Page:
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14 hours ago, Jace, Basilissa said:

That's a fucking lie.

No, they were just naive. They didn’t want factions either, but they happened immediately.

14 hours ago, Ser Scot A Ellison said:

Are we talking a graduated level where anything over X level automatically escheats to the State?

Yes. No one needs that much s***, Scot.

14 hours ago, Martell Spy said:

You want to tax it based on what society needs. Also enough to at least blunt the influence of money in politics.

Society needs to pay off it's huge debt. 

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Posted (edited)
1 hour ago, Tywin et al. said:

No, they were just naive. They didn’t want factions either, but they happened immediately.

Yes. No one needs that much s***, Scot.

Society needs to pay off it's huge debt. 

I’m not claiming “need” I’m asking if we’re going to have all property owed by anyone escheat to the State upon their death?

I’m pointing out that with a unified Estate and Gift Tax such a system (everything belongs to the State when we die) would necessitate banning the giving of all gifts to be effective.  I seem to recall point this out before years ago.  

Edited by Ser Scot A Ellison

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13 minutes ago, Ser Scot A Ellison said:

I’m not claiming “need” I’m asking if we’re going to have all property owed by anyone escheat to the State upon their death?

I’m pointing out that with a unified Estate and Gift Tax such a system (everything belongs to the State when we die) would necessitate banning the giving of all gifts to be effective.  I seem to recall point this out before years ago.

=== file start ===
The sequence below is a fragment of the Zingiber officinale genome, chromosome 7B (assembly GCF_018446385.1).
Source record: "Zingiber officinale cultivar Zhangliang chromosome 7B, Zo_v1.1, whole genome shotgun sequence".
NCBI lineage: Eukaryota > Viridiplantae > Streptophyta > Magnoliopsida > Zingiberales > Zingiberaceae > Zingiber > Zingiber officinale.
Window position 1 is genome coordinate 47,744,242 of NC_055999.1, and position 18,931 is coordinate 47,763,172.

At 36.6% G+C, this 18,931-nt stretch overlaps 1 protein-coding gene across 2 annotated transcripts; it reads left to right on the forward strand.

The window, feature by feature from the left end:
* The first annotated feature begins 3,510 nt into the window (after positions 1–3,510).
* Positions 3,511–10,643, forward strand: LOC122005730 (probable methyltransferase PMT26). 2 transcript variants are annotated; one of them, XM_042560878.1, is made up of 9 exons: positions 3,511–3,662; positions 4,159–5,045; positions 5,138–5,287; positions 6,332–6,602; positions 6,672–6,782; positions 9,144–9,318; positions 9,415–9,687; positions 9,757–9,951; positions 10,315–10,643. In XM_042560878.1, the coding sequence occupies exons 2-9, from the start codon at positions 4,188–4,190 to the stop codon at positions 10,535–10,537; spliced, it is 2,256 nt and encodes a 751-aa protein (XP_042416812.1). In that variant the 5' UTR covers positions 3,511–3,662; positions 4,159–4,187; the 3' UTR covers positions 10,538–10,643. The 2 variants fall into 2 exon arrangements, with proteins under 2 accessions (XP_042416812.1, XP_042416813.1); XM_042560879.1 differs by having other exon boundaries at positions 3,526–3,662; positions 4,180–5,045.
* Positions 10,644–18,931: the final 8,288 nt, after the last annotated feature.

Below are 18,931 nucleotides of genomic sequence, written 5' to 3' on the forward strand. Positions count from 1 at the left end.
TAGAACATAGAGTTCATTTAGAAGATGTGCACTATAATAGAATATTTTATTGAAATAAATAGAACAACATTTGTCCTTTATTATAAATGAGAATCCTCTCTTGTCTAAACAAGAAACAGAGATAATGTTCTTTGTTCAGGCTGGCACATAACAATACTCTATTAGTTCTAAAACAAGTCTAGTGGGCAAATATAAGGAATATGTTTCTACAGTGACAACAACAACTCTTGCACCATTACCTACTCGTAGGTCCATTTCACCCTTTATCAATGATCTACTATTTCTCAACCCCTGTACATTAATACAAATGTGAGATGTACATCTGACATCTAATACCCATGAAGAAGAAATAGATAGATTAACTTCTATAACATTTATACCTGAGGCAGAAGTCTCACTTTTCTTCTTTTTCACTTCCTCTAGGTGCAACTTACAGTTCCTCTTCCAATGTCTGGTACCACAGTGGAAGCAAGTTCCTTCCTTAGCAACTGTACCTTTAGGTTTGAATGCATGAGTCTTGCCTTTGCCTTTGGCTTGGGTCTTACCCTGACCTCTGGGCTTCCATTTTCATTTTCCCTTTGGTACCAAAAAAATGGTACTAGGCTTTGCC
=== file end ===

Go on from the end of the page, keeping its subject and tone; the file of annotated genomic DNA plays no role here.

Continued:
The UK already has limits on gift giving, I don't know how it works elsewhere.

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Just now, Heartofice said:

The UK already has limits on gift giving, I don't know how it works elsewhere.

We have the same here under the unified Estate and Gift Tax. 

Tywin,

That’s likely why your Dad gives you money in $10,000.00 chuncks.  Gifts valued up to that amount are exempt from the gift tax.

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I guess its the same. I think you need to make sure you stay alive for 7 years after the gift otherwise it can be taxed.

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Posted (edited)

socialism doesn't inherently require planning

i'm struggling to think of an economics for which 'planning' is either necessary or sufficient.  on the other hand, it does not seem to be a concept that assists in distinguishing economic systems from each other, as predictions about the future might reasonably be part of all economics. i would for instance be surprised to see a cappie megacorporation that does not make predictions about its operations into the foreseeable future. perhaps however successful market participants have come to embrace microtransactional financial models rooted in a hyperpresentist chaos theory that eschews all predictions and relies instead upon complete arbitrariness of the moment without regard to consequence other than realization of the most short term profitability. i doubt this practice would comply with smithian dictates in the theory of moral sentiments, but that text is not high on the bourgeois reading list any longer, if indeed such an alleged reading list exists.

the definitions that the thread needs must accordingly be sought elsewhere.

Edited by sologdin

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Eschewing predictions and relying on arbitrariness is what I do when playing poker.

None percent of the time, it works every time.